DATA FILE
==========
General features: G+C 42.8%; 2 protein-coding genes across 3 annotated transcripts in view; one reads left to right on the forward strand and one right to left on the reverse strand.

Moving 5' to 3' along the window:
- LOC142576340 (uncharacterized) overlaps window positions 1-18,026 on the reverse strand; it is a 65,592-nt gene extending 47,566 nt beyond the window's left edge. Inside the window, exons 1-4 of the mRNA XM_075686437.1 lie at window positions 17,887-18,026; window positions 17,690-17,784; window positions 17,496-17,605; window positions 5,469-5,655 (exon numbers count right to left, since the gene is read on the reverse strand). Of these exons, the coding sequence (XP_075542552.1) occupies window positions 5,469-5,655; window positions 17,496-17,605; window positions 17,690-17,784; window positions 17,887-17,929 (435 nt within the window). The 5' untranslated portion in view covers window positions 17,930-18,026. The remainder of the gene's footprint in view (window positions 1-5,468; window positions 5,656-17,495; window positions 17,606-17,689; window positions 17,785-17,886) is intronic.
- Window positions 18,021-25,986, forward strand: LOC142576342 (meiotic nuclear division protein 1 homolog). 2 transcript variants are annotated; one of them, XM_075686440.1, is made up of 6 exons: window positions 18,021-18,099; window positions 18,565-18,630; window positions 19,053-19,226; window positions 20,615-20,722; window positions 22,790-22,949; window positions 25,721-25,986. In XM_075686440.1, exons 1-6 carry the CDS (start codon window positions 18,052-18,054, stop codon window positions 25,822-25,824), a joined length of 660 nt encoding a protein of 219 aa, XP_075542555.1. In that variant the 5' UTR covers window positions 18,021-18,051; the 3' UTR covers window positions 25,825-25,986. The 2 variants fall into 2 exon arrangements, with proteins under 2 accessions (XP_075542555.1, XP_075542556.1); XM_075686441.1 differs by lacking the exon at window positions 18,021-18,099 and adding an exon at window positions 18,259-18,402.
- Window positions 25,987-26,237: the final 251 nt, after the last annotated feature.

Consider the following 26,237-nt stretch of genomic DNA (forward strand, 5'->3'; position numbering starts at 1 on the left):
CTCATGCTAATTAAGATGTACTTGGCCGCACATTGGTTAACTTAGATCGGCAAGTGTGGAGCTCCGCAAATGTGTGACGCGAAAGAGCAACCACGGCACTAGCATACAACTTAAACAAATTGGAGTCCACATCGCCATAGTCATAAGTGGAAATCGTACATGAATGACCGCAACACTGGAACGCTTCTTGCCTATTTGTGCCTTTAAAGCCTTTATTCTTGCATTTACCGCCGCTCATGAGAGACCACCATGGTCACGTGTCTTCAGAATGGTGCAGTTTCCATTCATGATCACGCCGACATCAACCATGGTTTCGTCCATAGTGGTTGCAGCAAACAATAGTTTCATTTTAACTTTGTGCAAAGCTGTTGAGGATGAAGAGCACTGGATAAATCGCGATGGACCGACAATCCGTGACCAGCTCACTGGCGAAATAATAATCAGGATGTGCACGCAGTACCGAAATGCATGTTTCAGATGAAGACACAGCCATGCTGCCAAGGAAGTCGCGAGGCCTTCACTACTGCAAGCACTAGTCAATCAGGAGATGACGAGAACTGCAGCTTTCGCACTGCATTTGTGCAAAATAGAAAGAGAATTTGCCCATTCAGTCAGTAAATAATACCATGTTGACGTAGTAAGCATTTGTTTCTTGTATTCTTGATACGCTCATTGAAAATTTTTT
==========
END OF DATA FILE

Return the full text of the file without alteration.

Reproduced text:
General features: G+C 42.8%; 2 protein-coding genes across 3 annotated transcripts in view; one reads left to right on the forward strand and one right to left on the reverse strand.

Moving 5' to 3' along the window:
- LOC142576340 (uncharacterized) overlaps window positions 1-18,026 on the reverse strand; it is a 65,592-nt gene extending 47,566 nt beyond the window's left edge. Inside the window, exons 1-4 of the mRNA XM_075686437.1 lie at window positions 17,887-18,026; window positions 17,690-17,784; window positions 17,496-17,605; window positions 5,469-5,655 (exon numbers count right to left, since the gene is read on the reverse strand). Of these exons, the coding sequence (XP_075542552.1) occupies window positions 5,469-5,655; window positions 17,496-17,605; window positions 17,690-17,784; window positions 17,887-17,929 (435 nt within the window). The 5' untranslated portion in view covers window positions 17,930-18,026. The remainder of the gene's footprint in view (window positions 1-5,468; window positions 5,656-17,495; window positions 17,606-17,689; window positions 17,785-17,886) is intronic.
- Window positions 18,021-25,986, forward strand: LOC142576342 (meiotic nuclear division protein 1 homolog). 2 transcript variants are annotated; one of them, XM_075686440.1, is made up of 6 exons: window positions 18,021-18,099; window positions 18,565-18,630; window positions 19,053-19,226; window positions 20,615-20,722; window positions 22,790-22,949; window positions 25,721-25,986. In XM_075686440.1, exons 1-6 carry the CDS (start codon window positions 18,052-18,054, stop codon window positions 25,822-25,824), a joined length of 660 nt encoding a protein of 219 aa, XP_075542555.1. In that variant the 5' UTR covers window positions 18,021-18,051; the 3' UTR covers window positions 25,825-25,986. The 2 variants fall into 2 exon arrangements, with proteins under 2 accessions (XP_075542555.1, XP_075542556.1); XM_075686441.1 differs by lacking the exon at window positions 18,021-18,099 and adding an exon at window positions 18,259-18,402.
- Window positions 25,987-26,237: the final 251 nt, after the last annotated feature.

Consider the following 26,237-nt stretch of genomic DNA (forward strand, 5'->3'; position numbering starts at 1 on the left):
CTCATGCTAATTAAGATGTACTTGGCCGCACATTGGTTAACTTAGATCGGCAAGTGTGGAGCTCCGCAAATGTGTGACGCGAAAGAGCAACCACGGCACTAGCATACAACTTAAACAAATTGGAGTCCACATCGCCATAGTCATAAGTGGAAATCGTACATGAATGACCGCAACACTGGAACGCTTCTTGCCTATTTGTGCCTTTAAAGCCTTTATTCTTGCATTTACCGCCGCTCATGAGAGACCACCATGGTCACGTGTCTTCAGAATGGTGCAGTTTCCATTCATGATCACGCCGACATCAACCATGGTTTCGTCCATAGTGGTTGCAGCAAACAATAGTTTCATTTTAACTTTGTGCAAAGCTGTTGAGGATGAAGAGCACTGGATAAATCGCGATGGACCGACAATCCGTGACCAGCTCACTGGCGAAATAATAATCAGGATGTGCACGCAGTACCGAAATGCATGTTTCAGATGAAGACACAGCCATGCTGCCAAGGAAGTCGCGAGGCCTTCACTACTGCAAGCACTAGTCAATCAGGAGATGACGAGAACTGCAGCTTTCGCACTGCATTTGTGCAAAATAGAAAGAGAATTTGCCCATTCAGTCAGTAAATAATACCATGTTGACGTAGTAAGCATTTGTTTCTTGTATTCTTGATACGCTCATTGAAAATTTTTT